UK Finance Surplus Lower Than Last Year

Government finances for January showed a surplus of £4.7bn, the Office for National Statistics has said.

That was less than the £6bn surplus recorded a year ago.

For the financial year-to-date, government borrowing was £90.7bn, which was £4bn lower than at the same point a year earlier.

January usually records a surplus due to high tax receipts, but in most other months the government borrows more money than it receives.

The total pile of government debt now stands at £1.24tn, equivalent to 74.6% of the UK’s total economic output.

The ONS figures are initial estimates and are subject to revision. They exclude the effect of bank bailouts.

The £1.3bn fall in January’s surplus when comparing with a year earlier was down to higher government spending. Tax receipts from VAT and stamp duty were up slightly, but this was offset by a fall in receipts from income and corporation tax.

via BBC

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Alfonso Esparza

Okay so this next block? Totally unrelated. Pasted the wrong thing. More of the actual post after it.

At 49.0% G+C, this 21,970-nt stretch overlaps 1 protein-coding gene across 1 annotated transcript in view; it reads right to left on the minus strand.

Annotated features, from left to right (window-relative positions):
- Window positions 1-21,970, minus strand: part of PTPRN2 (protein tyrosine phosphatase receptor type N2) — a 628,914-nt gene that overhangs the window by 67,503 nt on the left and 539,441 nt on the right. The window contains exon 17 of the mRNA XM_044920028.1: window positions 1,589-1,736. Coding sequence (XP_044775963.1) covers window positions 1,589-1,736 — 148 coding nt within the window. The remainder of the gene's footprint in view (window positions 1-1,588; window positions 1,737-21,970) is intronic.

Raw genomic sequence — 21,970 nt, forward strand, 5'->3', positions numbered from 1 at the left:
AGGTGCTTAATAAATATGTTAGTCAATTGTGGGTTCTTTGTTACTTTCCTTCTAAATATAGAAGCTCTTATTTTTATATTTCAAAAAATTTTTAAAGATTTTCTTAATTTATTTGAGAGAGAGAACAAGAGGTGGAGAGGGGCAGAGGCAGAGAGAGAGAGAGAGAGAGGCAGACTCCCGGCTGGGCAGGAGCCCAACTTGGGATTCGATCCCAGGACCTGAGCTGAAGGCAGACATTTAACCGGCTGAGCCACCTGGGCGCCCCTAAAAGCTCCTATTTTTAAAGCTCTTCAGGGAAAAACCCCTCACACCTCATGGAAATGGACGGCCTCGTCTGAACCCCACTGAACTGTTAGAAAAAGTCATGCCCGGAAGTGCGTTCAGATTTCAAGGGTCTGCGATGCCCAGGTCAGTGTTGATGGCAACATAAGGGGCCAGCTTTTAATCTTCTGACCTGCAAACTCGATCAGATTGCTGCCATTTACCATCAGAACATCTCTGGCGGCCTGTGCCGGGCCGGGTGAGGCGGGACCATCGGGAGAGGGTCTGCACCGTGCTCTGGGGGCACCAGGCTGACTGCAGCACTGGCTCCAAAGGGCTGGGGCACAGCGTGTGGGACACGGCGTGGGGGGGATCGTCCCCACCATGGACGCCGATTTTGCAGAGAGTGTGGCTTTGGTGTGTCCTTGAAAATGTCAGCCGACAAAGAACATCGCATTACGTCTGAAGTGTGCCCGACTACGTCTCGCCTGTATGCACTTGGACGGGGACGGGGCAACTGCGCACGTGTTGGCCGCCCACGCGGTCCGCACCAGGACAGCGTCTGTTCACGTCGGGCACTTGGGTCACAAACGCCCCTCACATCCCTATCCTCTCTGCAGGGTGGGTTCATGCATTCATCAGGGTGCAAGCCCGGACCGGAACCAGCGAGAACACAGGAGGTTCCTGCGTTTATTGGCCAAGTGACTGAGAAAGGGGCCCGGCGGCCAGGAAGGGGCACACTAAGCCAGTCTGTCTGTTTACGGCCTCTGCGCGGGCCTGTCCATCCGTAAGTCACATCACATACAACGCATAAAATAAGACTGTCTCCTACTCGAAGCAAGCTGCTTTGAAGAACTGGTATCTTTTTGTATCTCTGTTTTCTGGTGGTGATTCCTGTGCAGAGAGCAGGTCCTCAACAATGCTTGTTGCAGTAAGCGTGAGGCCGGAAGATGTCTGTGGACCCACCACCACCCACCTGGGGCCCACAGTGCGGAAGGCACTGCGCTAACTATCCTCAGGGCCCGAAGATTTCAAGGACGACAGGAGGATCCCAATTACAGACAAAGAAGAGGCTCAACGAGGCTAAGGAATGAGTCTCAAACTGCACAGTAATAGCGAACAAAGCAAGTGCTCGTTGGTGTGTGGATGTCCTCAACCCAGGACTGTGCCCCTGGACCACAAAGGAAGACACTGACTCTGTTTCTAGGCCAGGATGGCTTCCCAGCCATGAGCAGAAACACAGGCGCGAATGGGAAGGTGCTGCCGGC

Alfonso Esparza

Senior Currency Analyst at Market Pulse
Alfonso Esparza specializes in macro forex strategies for North American and major currency pairs. Upon joining OANDA in 2007, Alfonso Esparza established the MarketPulseFX blog and he has since written extensively about central banks and global economic and political trends. Alfonso has also worked as a professional currency trader focused on North America and emerging markets. He has been published by The MarketWatch, Reuters, the Wall Street Journal and The Globe and Mail, and he also appears regularly as a guest commentator on networks including Bloomberg and BNN. He holds a finance degree from the Monterrey Institute of Technology and Higher Education (ITESM) and an MBA with a specialization on financial engineering and marketing from the University of Toronto.
Alfonso Esparza